By Guest Blogger Erin Malawer, Executive Director, AllergyStrong
Allergy Shmallergy blog — shmallergy.wordpress.com — @shmallergy
There was a bounce in everyone’s step as we filed into New York’s Paley Center for Media the morning of April 4th. The crisp spring air was as refreshing as the innovative inaugural Food Allergy Fund Summit which brought together scientists, researchers, doctors, psychologists, entrepreneurs, celebrity chefs and advocates to have a discussion about the present and future of food allergies.
After a warm and heartfelt introduction from Food Allergy Fund founder, Ilana Golant, and the event’s MC, Linsey Davis of ABC News, the summit began in earnest. Here are some highlights from the day’s events:
Dr. Patrick Brennan from Harvard, the first recipient of FAF’s $100,000 Innovator’s Research Grant, presented a summary of his latest research in gut bacteria. He and his team are looking at the microbiomes of different populations (allergic, non-allergic and food sensitized) to examine the differences. His work with sphingolipid molecules and B. fragilis bacteria stand out. He left the audience curious to learn more about how microbiome plays a role in food tolerance and hopeful that this research might play a role in future treatment. As Dr. Brennan said, “Food allergy is a solvable problem.”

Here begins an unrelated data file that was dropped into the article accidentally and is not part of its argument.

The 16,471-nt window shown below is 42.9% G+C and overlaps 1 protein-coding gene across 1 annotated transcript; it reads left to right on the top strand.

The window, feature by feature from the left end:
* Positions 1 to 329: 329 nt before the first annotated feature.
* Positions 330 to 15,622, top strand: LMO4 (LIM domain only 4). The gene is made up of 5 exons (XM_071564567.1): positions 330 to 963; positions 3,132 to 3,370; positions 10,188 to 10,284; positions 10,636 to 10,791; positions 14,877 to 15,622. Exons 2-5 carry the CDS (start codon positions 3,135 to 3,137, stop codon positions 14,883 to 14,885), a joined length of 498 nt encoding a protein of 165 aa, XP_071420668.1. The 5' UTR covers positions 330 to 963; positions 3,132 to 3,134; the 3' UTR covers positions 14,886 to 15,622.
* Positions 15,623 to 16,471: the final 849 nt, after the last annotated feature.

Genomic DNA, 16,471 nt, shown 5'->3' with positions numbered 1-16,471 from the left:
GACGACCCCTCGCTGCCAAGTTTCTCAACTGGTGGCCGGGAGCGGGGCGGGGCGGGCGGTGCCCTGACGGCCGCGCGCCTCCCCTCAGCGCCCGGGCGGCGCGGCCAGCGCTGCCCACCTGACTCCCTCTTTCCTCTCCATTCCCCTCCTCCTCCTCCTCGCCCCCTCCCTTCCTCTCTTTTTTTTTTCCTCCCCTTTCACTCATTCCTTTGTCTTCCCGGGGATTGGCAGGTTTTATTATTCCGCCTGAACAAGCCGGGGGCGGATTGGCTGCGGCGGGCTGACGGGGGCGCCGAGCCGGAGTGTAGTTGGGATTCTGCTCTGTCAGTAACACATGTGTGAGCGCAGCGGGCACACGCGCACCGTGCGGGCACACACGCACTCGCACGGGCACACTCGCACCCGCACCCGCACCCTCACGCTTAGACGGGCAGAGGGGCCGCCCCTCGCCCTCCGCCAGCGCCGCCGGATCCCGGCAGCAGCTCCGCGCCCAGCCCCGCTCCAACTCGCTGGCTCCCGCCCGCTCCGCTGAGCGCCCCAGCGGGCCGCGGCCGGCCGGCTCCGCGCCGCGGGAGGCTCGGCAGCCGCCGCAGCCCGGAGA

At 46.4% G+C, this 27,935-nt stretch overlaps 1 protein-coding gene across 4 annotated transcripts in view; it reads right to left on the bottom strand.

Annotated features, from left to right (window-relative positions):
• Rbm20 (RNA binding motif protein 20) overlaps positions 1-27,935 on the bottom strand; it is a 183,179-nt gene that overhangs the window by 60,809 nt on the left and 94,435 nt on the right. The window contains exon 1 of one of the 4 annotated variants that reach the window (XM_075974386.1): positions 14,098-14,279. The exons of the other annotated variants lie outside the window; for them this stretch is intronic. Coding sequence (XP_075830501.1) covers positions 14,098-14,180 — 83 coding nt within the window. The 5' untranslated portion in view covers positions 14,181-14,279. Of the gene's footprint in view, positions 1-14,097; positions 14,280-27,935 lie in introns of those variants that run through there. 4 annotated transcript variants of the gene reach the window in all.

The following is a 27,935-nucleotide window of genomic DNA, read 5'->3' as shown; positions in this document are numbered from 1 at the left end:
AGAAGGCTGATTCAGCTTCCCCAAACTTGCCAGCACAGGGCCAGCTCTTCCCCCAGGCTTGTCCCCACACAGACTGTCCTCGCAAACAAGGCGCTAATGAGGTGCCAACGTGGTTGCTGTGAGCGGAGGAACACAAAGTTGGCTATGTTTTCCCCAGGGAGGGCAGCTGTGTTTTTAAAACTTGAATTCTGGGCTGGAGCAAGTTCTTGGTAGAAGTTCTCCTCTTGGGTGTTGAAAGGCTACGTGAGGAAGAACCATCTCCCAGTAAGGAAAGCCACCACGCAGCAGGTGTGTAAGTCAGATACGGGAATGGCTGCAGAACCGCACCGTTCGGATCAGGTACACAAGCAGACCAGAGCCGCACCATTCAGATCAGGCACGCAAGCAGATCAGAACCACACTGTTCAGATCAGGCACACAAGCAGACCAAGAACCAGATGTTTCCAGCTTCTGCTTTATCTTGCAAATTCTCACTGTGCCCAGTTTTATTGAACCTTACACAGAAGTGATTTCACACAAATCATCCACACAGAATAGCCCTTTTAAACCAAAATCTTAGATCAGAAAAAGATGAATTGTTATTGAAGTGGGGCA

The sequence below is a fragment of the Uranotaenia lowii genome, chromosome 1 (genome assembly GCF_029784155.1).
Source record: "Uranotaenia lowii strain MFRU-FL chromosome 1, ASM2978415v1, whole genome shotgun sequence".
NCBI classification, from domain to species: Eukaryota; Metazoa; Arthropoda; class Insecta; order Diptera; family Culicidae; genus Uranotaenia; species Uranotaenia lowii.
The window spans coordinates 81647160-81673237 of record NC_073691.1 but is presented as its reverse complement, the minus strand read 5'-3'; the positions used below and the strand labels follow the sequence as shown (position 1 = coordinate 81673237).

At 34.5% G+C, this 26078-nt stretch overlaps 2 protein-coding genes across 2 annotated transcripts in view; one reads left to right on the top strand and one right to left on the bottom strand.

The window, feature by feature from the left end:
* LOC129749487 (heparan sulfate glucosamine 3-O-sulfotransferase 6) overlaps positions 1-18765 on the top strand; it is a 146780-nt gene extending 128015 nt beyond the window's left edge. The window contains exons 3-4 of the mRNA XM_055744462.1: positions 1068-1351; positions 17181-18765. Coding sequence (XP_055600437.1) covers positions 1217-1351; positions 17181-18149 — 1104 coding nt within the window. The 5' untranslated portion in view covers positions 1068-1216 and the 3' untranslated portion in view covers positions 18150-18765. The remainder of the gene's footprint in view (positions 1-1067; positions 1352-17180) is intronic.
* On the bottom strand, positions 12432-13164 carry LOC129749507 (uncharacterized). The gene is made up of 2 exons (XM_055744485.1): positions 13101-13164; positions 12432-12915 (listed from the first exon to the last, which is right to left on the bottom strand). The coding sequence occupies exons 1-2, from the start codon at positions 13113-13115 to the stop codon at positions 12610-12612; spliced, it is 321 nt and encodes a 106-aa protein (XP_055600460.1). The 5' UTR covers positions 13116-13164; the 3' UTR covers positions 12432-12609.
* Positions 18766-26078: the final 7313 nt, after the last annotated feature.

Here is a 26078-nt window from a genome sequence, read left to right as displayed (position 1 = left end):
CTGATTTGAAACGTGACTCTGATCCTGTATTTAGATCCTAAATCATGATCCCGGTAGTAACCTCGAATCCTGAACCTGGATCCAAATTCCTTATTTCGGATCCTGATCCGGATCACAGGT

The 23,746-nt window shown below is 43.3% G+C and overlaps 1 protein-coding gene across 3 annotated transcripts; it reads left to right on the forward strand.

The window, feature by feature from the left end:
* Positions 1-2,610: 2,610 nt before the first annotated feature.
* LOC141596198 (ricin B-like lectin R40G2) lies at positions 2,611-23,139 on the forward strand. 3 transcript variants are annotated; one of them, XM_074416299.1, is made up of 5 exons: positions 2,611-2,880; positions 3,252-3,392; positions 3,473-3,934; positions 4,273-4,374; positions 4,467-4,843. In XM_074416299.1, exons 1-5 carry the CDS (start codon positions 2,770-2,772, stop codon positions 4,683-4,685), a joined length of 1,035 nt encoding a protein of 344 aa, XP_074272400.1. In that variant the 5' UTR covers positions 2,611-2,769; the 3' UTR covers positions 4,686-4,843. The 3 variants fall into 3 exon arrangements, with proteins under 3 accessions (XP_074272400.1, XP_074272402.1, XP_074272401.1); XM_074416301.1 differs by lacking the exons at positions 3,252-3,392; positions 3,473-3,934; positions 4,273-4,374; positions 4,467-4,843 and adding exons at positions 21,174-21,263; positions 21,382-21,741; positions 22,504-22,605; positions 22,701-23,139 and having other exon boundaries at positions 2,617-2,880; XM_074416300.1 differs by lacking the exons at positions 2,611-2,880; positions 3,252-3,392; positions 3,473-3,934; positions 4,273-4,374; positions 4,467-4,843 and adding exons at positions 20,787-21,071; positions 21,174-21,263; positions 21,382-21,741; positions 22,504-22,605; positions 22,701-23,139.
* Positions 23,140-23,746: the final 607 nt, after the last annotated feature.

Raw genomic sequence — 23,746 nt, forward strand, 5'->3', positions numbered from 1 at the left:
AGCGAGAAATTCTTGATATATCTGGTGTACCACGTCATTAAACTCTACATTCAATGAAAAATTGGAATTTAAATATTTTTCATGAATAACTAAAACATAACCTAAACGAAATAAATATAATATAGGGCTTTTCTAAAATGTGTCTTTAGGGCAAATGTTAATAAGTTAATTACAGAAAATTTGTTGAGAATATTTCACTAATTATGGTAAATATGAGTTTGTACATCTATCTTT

Next, Linda Herbert, head of the psychosocial program for the Division of Allergy and Immunology at Children’s National Medical Center spoke about the psychology of food allergies.
With immunotherapy on the rise, it is expected that already stressed families will be more anxious and will need the help of mental health professionals even more frequently.
Dr. Herbert is developing a questionnaire to evaluate whether food allergic kids are adherent to management plans (since there are no biomarkers to measure this).
Bullying is in the eye of the beholder: parents and kids rarely agree on what constitutes bullying. Yes/No questions are not great predictors of bullying – have regular conversations with kids using open-ended questions.
Dr. Xiu-Min Li of New York Medical College talked about the use of Traditional Chinese Medicine (TCM) in oral immunotherapy.
TCM has safely been used as a botanical resource for food allergy, reducing inflammation and histamine response.
Phase I and II trials show a beneficial immune effect on food allergy patients.
In a study of gut microbiota, Dr. Li’s team noticed that after using TCM there was a good diversity of bacteria in the microbiome. And, increased good bacteria was associated with less histamine and therefore a muted allergic response.
Business Innovation Panel featured five companies with forward-thinking products:
Allergy Amulet: Abigail Barnes spoke about the portable allergen detection device and its many benefits. This product will confirm the presence of allergens in seconds.